Jackfruit is one of the latest vegan health trends and is becoming increasingly popular as a meat alternative. Here is some information for those who are new to jackfruit:
Jackfruit is a member of the same family as the common edible fig tree, but the two are very dissimilar. A tropical tree native to southwest India, jackfruit produces up to 200 fruits a year. Individual fruits are very large and can weigh up to 80 pounds. Both ripe and unripe fruits are used as food.
Unripe jackfruit has a meaty taste that is compared to poultry and is often used as a meat substitute. Jackfruit has a subtle, naturally sweet flavor when ripe. Most people say the taste includes flavors of pineapple, mango, banana and apple. The fruit has a distinctive aroma described as a combination of pineapple and banana. The seeds are edible and their flavor is often compared to Brazil nuts – sweet and milky. Roasted seeds produce a chocolate aroma.
Jackfruit is consumed throughout Asia in a variety of ways. Indonesians mix the fruit with shaved ice, while in India, the fruit is steamed with rice wrapped in jackfruit leaves. Seeds are also used in curries. Ripe fruit is sliced and eaten alone, dried for storage or and deep fried to make a kind of cracker. When ground and made into a paste, it is spread thin and dried in the sun for use as a candy. Jackfruit is typically canned or eaten fresh, and sometimes juiced.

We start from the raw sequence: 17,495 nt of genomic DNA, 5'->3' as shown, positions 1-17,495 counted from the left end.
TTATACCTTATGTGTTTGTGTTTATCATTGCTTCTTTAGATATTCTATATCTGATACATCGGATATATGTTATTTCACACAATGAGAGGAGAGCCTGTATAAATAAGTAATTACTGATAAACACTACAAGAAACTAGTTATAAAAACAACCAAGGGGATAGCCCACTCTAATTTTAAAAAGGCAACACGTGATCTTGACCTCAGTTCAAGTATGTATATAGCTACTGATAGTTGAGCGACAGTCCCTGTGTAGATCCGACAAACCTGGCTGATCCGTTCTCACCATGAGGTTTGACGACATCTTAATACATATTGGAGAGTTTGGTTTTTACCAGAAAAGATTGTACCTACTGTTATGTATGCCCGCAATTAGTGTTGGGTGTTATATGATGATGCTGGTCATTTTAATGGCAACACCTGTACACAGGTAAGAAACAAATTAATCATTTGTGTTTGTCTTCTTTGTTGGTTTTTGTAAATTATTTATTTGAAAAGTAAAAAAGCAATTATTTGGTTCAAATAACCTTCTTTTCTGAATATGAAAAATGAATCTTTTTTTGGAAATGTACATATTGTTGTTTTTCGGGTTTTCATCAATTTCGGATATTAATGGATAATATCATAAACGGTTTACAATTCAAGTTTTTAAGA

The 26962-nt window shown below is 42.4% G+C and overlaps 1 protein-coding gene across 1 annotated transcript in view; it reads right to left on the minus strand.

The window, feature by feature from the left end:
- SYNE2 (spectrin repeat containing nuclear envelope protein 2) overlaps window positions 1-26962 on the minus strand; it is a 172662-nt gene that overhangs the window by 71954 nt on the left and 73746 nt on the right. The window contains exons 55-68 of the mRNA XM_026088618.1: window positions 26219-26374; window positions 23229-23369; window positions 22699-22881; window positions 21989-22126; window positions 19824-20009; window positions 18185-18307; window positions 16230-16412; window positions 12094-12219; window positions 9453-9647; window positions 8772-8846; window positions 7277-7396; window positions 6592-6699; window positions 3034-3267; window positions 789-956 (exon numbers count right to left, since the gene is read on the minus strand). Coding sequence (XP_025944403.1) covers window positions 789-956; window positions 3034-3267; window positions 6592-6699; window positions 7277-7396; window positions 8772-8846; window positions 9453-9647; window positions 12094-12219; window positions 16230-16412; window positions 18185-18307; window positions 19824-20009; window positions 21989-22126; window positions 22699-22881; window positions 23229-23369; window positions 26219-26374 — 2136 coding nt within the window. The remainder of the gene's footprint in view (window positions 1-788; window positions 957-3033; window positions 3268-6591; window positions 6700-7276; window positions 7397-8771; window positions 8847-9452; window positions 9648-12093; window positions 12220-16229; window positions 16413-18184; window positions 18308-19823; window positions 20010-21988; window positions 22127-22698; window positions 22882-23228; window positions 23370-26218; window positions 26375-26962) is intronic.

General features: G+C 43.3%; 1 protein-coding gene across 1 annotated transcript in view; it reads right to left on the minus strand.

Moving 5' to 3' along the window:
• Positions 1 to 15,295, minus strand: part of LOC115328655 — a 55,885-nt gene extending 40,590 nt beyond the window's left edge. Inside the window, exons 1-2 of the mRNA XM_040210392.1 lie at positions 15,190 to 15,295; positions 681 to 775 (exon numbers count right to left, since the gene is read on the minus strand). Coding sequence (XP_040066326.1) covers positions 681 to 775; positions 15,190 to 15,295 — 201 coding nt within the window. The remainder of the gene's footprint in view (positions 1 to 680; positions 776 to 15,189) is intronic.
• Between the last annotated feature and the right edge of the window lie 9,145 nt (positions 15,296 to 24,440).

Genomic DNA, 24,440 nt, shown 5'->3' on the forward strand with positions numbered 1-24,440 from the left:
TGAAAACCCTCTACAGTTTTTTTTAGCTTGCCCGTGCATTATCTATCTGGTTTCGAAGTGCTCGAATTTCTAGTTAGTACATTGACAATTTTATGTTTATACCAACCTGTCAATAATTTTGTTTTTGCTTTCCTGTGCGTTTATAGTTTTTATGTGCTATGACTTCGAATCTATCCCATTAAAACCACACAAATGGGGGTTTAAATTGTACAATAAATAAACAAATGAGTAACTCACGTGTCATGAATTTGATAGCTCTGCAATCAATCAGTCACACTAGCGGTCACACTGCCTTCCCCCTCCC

Jackfruit is high in carbohydrates, especially when ripe, but contains only a small amount of protein. A 3.5-ounce serving has about 95 calories. The two major vitamins in jackfruit are vitamin C and folate, but it also contains several other B vitamins such as niacin and riboflavin, as well as vitamin E. Jackfruit provides only small amounts of calcium, iron, magnesium and phosphorus, but is a good source of potassium. Although jackfruit is low in protein, it is the meaty texture has been described to mimic pulled pork.
Opening jackfruit is very different compared to other fruits. To open a jackfruit, begin by oiling your hands, cutting surface and knife with vegetable oil – jackfruit sap is very sticky. Cut the fruit in half and then into quarters. Remove and discard any excessively soft or rotting parts (the rest of the fruit is still safe). Cut out the inedible core and discard. Pull apart or slice the flesh.
Now that you’ve been introduced to jackfruit, try using it as a meat substitute in your next recipe! Visit us at Famous Foods to try a variety of jackfruit products including canned organic young jackfruit and flavoured jackfruit.